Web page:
No new cases of COVID-19 in Manitoba, top doctor says
New assessment clinic to open Wednesday at Sergeant Tommy Prince Place
There are no new cases of COVID-19 in Manitoba and the total number of cases remains at 246, chief provincial public health officer Dr. Brent Roussin says.
"We need to continue our efforts in our social distancing strategies to limit the spread of this virus. Certainly this may indicate that our efforts are starting to show effect, but now is not the time to loosen up our struggles," he said at the public briefing Tuesday.
"This virus is in every region in Manitoba, so Manitobans, no matter where you are, need to exercise caution, to stay home as much as you can, to practise physical distancing at all times."
There are nine people in hospital with COVID-19, including four people in the intensive care unit, he said.
So far, 99 people have recovered from the illness, and there are 142 active cases — those where patients are still experiencing symptoms of the illness.
Four people have died as a result of the virus.
Roussin says between 53 and 55 per cent of COVID-19 cases are related to travel, while about 25 per cent were caused by direct and prolonged contact with an infected person.
Of the first 121 cases in the province, those people had contact with 397 people, and 27 of those people developed COVID-19, he said.
Roussin says that means there's a "secondary attack rate" in the province of nine per cent.
"Certainly we know a significant proportion of our current cases are close contacts to cases."
He estimated about 10 per cent of cases were caused by community transmission. As for the remaining cases, some are still being investigated to determine the cause.
The Cadham Provincial Lab performed 365 tests on Monday. A total of 17,709 tests have been performed since early February, Roussin said.
"There is no backlog at this point," Roussin said.
He said Manitoba would have to see a week with low case numbers and without any other indications of spread before any thought of easing the restrictions covered by public health order were to come into play.
The province is currently researching to see if the rapid portable COVID-19 tests, which were approved by Health Canada over the long weekend, could be effective in doing more widespread testing, Roussin said.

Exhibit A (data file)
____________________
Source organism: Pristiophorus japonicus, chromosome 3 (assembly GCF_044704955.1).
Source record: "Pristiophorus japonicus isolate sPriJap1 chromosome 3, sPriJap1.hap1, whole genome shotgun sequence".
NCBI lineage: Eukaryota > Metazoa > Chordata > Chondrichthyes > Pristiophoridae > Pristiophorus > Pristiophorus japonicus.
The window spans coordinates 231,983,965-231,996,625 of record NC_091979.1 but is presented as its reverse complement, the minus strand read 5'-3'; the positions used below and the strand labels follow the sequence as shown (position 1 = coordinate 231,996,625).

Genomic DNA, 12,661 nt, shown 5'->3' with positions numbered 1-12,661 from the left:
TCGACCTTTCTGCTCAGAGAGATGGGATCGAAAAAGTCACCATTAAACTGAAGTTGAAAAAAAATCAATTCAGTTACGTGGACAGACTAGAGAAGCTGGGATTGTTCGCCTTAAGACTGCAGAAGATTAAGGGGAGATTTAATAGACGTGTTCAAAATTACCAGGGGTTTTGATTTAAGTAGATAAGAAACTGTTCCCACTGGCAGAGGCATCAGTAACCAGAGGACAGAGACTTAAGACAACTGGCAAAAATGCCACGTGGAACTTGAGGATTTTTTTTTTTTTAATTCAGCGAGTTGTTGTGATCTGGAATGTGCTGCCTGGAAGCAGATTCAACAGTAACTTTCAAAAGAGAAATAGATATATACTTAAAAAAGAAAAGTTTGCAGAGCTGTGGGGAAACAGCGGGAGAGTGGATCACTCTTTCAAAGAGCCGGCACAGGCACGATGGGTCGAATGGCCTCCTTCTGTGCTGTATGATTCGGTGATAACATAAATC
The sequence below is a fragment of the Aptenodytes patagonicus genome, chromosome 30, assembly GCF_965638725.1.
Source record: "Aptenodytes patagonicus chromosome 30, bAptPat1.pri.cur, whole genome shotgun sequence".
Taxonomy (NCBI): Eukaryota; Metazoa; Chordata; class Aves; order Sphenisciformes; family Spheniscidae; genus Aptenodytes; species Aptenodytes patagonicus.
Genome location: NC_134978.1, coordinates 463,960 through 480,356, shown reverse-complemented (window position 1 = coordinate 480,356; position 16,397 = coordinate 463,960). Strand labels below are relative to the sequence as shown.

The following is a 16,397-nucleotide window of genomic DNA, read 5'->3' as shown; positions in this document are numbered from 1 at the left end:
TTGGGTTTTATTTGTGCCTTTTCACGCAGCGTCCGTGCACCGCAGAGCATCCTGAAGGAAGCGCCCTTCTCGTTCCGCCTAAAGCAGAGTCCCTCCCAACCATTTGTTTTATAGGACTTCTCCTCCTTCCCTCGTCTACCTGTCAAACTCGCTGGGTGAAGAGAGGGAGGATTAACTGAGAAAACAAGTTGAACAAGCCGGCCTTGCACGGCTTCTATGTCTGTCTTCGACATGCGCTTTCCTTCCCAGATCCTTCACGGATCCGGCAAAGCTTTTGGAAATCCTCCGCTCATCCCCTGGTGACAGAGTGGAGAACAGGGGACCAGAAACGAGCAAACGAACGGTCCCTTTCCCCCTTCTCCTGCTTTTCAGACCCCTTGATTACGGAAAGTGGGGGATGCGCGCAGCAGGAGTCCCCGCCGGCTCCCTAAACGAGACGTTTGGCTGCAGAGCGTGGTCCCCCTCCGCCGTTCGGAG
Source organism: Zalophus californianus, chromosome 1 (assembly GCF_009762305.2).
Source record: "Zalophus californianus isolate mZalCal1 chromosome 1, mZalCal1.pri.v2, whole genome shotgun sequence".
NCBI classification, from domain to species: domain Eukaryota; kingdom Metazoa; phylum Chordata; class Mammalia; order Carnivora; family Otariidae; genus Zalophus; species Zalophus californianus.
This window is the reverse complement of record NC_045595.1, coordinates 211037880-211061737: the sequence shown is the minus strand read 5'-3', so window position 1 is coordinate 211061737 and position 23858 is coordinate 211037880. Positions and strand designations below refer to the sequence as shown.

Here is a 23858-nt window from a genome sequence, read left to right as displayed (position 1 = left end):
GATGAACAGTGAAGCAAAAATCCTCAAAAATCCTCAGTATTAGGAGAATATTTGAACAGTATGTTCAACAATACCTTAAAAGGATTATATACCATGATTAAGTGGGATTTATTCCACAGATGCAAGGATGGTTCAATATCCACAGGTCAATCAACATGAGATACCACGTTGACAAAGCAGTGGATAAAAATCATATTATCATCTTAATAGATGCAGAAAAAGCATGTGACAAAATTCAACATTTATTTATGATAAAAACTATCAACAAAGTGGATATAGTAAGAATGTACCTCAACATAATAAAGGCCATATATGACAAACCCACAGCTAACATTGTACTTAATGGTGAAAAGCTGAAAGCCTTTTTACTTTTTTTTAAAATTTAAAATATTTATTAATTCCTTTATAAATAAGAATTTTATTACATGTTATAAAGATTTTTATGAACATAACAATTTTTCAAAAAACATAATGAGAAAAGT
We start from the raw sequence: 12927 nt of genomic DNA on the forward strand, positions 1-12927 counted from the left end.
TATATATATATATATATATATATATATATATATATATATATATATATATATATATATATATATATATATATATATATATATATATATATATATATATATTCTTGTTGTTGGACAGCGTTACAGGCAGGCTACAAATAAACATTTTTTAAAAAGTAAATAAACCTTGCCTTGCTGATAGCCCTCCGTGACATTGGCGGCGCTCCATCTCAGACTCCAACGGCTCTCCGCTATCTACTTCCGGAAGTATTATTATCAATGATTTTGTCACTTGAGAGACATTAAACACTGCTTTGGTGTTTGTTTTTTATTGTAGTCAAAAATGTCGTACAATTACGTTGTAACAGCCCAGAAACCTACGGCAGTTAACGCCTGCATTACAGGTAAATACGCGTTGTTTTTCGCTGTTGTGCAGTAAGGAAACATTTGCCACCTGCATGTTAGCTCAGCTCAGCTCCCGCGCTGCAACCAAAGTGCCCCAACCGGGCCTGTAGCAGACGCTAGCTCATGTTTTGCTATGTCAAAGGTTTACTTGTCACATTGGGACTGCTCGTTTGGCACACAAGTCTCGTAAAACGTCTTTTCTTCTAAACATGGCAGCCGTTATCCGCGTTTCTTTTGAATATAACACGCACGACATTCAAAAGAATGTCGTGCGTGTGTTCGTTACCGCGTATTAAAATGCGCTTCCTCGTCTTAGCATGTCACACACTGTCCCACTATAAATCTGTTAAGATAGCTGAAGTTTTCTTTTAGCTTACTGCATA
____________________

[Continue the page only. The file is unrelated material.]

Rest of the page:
"We hope to be able to utilize that as another tool in the near future."
A second assessment clinic is opening up at Sergeant Tommy Prince Place recreation centre on Wednesday, Shared Health chief nursing officer Lanette Siragusa said Tuesday.
The new assessment clinic will take over COVID-19 testing that's been done at Mount Carmel Clinic, she said.
The assessment centre will offer primary care services for people with respiratory symptoms that must be seen in person, as well as those diagnosed with COVID-19. Patients are seen by appointment only.
'Elevated risk' at personal care homes
Siragusa acknowledged Wednesday that people who live in personal care home face an 'elevated risk' of contracting COVID-19, noting serious outbreaks that have occurred in Canada and around the world.
Public health officials are working to prevent outbreaks in the province, she says.
"I have confirmed that throughout Manitoba the staffing levels at the personal care homes do remain stable, and they are making sure that there are staff available to provide service to the residents in the home," Siragusa said.
She added that additional protective equipment like masks, gowns and gloves will be delivered to care homes across Manitoba this week and next.
In an effort to reduce spread, Siragusa says food deliveries to health care facilities will no longer be accepted in cardboard or Styrofoam containers. They must be wrapped in plastic, and individually wrapped where possible so they can be wiped down with disinfectant.
WATCH | Full news conference on COVID-19 | April 14, 2020:
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